In wartime tanks are painted with whatever paint is available. In combat paint fades and becomes dirty. As such there is a huge variation is colour and no definitive ‘authentic’ colour. Look at my reference pictures of real WW2 armour to see the variation between real tanks. The following are the paint colours I recommend using:
I use Tamiya & Vallejo model air paints to paint my tanks. Their colour ranges are both extremely good. I allow four 10ml tubs of Tamiya paint (diluted 1:3 with suitable thinner) or two 17ml bottles of Vallejo model air to totally cover a tank.
For US & British tanks I favour Tamiya Olive drab (XF-62) or Khaki drab (XF-51). Soviet tanks are best painted with Vallejo model air Russian Green, but Tamiya olive drab, while slightly darker is also very suitable.
Early German armour is best painted with Tamiya German Grey (XF-63) ideally with a dash of Nato Black (XF-69) to darken it. Real panzer grey is almost charcoal grey. Nato Black is also superb for painting tyres, tracks and exhausts.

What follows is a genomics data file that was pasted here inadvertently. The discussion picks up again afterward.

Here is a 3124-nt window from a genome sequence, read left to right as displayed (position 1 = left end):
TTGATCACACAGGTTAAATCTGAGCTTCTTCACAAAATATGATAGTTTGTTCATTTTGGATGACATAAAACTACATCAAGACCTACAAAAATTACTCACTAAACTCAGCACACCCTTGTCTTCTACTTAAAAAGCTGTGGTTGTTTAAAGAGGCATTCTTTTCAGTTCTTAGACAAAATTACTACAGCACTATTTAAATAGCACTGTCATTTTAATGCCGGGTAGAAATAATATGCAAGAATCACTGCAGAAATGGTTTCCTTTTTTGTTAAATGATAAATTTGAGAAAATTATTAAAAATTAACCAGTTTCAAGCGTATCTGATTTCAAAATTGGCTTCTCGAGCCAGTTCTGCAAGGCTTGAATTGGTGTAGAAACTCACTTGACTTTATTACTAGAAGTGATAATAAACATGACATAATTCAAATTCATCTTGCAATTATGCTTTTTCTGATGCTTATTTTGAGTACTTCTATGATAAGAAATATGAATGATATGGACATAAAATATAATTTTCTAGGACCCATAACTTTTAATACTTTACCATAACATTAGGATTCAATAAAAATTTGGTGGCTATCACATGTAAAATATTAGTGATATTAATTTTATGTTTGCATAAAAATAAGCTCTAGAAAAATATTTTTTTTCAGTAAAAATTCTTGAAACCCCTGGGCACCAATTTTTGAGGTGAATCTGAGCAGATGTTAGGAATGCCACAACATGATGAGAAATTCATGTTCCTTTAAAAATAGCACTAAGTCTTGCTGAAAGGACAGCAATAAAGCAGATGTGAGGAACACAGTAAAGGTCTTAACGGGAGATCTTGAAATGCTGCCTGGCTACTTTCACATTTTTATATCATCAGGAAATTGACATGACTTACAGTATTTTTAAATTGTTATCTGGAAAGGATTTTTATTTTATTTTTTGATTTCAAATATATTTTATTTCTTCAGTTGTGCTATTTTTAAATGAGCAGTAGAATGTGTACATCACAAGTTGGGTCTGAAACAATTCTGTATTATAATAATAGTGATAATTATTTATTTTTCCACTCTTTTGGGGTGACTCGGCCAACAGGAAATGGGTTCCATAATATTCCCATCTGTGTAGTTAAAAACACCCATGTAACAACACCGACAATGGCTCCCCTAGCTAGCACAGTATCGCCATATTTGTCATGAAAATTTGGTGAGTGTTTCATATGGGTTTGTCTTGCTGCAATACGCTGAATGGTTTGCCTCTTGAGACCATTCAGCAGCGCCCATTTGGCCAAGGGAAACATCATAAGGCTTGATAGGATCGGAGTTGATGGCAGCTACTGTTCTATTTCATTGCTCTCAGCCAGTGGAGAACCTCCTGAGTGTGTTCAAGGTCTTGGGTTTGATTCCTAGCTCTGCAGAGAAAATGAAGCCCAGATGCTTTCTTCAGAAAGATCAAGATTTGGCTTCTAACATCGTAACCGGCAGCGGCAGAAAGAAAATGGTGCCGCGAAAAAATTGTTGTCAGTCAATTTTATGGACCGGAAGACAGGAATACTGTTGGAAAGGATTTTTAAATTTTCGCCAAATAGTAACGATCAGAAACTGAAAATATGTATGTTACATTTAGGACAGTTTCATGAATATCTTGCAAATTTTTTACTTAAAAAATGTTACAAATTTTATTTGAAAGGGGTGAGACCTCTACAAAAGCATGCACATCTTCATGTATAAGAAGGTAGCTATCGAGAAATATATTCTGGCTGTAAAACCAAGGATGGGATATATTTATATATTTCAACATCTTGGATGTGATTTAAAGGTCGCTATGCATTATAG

For spring 1943 onwards German armour was delivered to front line units painted a yellowish-tan colour. I use Tamiya dark yellow (XF-60) or desert yellow (XF-59) with a splash of white (XF-2). Individual units painted their own disruptive patterns of either green (Tamiya olive green XF-58 or Vallejo model air Panzer olive green 1943) and/or red-brown (Tamiya XF-64). Late in 1944 the brown paint factory was destroyed by the RAF and many panzers were forced to use patches of primer red-oxide (Hull red XF-7) to make a disruptive pattern. In combat this quickly faded to a salmon pink or purple colour. This can be recreated by adding a little white to the red. If you don’t weather these colours they can be VERY bright and odd-looking.
In winter crews did the best they could to conceal their vehicles. German & Russian units quickly smeared whitewash over their tanks covering them either completely or in patches. The best way to recreate this on your model is to paint the tank for summer combat, the spray very dilute white so that some of the original colour is visible under the ‘whitewash’.